• In working with his Ph.D. students, Burgos primarily seeks to pose the right questions to help them unveil the fundamental problem at hand, striving to provide guidance throughout the research process and staying as involved as possible.

Harpreet S. Dhillon
Associate Professor and Elizabeth and James E. Turner Jr. ‘56 Faculty Fellow, Bradley Department of Electrical and Computer Engineering

  • Harpreet Dhillon was previously named a Clarivate Analytics Highly Cited Researcher in 2017 and 2018, joining a highly-selective global list of researchers across all disciplines who have distinguished themselves by publishing a high number of papers that rank in the top 1 percent most-cited in their respective fields over a recent 11-year period.
  • The goal of his research is to develop smarter wireless communication solutions that are capable of providing seamless connectivity to an ever-increasing number of wireless devices. His group specifically focuses on understanding the performance and design tradeoffs in large-scale wireless systems using ideas from communication theory, signal processing, and stochastic geometry.
  • Dhillon is the recipient of seven awards from the National Science Foundation and one from the National Spectrum Consortium during the past five years, and he is the Principal Investigator for seven of these awards, which total $6.65 million, with VT’s share being $4.38 million and his share being $2.28 million.

Kirk Cameron
Professor and Associate Department Head for Research and Engagement, Department of Computer Science

  • Kirk Cameron is honored as a World Leading Research Fellow and with Royal Academy of Engineering Fellowships in the United Kingdom.
  • Cameron leads two education projects (iLORE and Ada) to broaden community participation in parallel and distributed systems. iLore includes a large, diverse team of undergraduates attempting to record, classify, and share the lineage of computer systems since the 1970's. In Ada, he works with an artist to create an interactive, kinetic sculpture that introduces the general public to the beauty and importance of parallel and distributed computing.
  • His research demonstrated conclusively the need for energy-efficient computer systems that elevate energy efficiency in high-performance parallel and distributed computer systems as a design constraint, which resulted in benchmarks he created still in use today and led to the green computing movement. His group’s recent research on energy efficiency has demonstrated that future resource management in large-scale systems will require new ways of thinking, proposing a change from linear to non-linear solutions.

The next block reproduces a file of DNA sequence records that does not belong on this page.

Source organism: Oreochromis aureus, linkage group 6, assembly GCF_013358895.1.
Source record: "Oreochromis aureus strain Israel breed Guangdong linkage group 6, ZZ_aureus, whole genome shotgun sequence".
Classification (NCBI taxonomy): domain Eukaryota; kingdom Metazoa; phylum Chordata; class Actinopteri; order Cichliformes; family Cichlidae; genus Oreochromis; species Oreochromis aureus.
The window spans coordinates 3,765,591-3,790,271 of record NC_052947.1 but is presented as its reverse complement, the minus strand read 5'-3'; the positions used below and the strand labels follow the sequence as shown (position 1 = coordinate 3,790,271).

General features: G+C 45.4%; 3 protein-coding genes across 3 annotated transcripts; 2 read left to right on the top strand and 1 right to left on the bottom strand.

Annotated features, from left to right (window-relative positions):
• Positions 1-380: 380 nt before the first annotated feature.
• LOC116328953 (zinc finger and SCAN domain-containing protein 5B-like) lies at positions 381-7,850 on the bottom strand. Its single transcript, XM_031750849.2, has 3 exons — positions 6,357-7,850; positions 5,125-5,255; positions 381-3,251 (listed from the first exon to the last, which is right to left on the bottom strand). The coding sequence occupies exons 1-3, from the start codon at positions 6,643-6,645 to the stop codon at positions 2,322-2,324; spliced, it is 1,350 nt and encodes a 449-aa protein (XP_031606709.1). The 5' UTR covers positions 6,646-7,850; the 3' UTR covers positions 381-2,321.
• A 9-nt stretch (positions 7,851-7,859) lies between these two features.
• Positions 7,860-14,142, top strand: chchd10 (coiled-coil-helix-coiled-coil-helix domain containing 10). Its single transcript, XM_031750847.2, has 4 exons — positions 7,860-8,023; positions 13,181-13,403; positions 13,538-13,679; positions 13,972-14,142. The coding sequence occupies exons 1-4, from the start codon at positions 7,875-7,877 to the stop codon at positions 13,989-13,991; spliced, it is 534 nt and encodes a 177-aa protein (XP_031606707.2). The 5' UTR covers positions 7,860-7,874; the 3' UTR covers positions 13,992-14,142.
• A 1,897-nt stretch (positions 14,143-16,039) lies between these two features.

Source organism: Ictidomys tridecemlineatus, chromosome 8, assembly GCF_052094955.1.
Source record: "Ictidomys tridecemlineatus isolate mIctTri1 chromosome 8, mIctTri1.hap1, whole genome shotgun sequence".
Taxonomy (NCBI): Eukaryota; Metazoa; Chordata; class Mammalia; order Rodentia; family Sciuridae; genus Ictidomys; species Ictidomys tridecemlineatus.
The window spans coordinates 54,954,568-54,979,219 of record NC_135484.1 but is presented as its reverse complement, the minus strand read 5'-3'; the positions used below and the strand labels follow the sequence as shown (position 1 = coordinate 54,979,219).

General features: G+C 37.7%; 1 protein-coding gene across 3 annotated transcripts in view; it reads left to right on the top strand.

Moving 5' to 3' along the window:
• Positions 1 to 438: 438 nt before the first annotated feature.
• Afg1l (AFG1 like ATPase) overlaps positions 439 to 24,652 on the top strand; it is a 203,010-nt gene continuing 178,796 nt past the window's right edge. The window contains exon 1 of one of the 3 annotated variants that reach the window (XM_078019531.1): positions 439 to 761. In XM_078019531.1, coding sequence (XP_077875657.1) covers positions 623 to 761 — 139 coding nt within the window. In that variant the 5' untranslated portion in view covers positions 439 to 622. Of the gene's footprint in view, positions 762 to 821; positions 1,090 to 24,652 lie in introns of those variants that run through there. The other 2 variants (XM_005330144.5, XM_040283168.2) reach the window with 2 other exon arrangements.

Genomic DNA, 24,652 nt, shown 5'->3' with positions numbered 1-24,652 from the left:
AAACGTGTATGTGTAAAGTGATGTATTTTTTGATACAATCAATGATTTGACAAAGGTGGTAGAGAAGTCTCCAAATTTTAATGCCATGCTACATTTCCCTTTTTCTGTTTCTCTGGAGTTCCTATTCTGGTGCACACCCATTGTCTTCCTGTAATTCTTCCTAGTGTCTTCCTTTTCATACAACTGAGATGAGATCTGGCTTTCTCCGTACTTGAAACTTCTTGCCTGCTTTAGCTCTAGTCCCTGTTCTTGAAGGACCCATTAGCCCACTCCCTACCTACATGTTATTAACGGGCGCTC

Binoy Ravindran
Professor, Bradley Department of Electrical and Computer Engineering

  • Binoy Ravindran is an ACM Distinguished Scientist and a U.S. Office of Naval Research Distinguished Faculty Fellow at the U.S. Naval Surface Warfare Center, Dahlgren.
  • Ravindran received Best Paper Awards at The 15th ACM SIGPLAN/SIGOPS International Conference on Virtual Execution Environments (VEE’19), and the 11th ACM International Systems and Storage Conference (SYSTOR’18).
  • An important theme of his research is to advance new insights into the field by publicly releasing infrastructure software systems as open-source software, enabling other researchers to extend their work relatively easily and develop new ideas.

Scott S. Verbridge
Associate Professor, Department of Biomedical Engineering and Mechanics

  • Scott Verbridge’s research is focused on developing new and effective ways to target the tumor microenvironment for therapy, as he believes both the physical and the microbial hallmarks of cancer are ripe targets for novel therapies that could have fewer negative side effects compared with the traditional paradigms of surgery, radiation, and chemotherapy.
  • His recent NIH grant on tumor-microbe interactions in cancer is in a new research area for him and marks an incredible collaborative effort between his lab and the lab of Professor Daniel Slade in the Department of Biochemistry.
  • Verbridge gives his Ph.D. students the freedom to follow their projects wherever the data leads them, and provides them opportunities to collaborate with labs that provide additional, complementary training, to create more well-rounded researchers.

 

Excellence in Service

Michael Philen
Associate Professor, Kevin T. Crofton Department of Aerospace and Ocean Engineering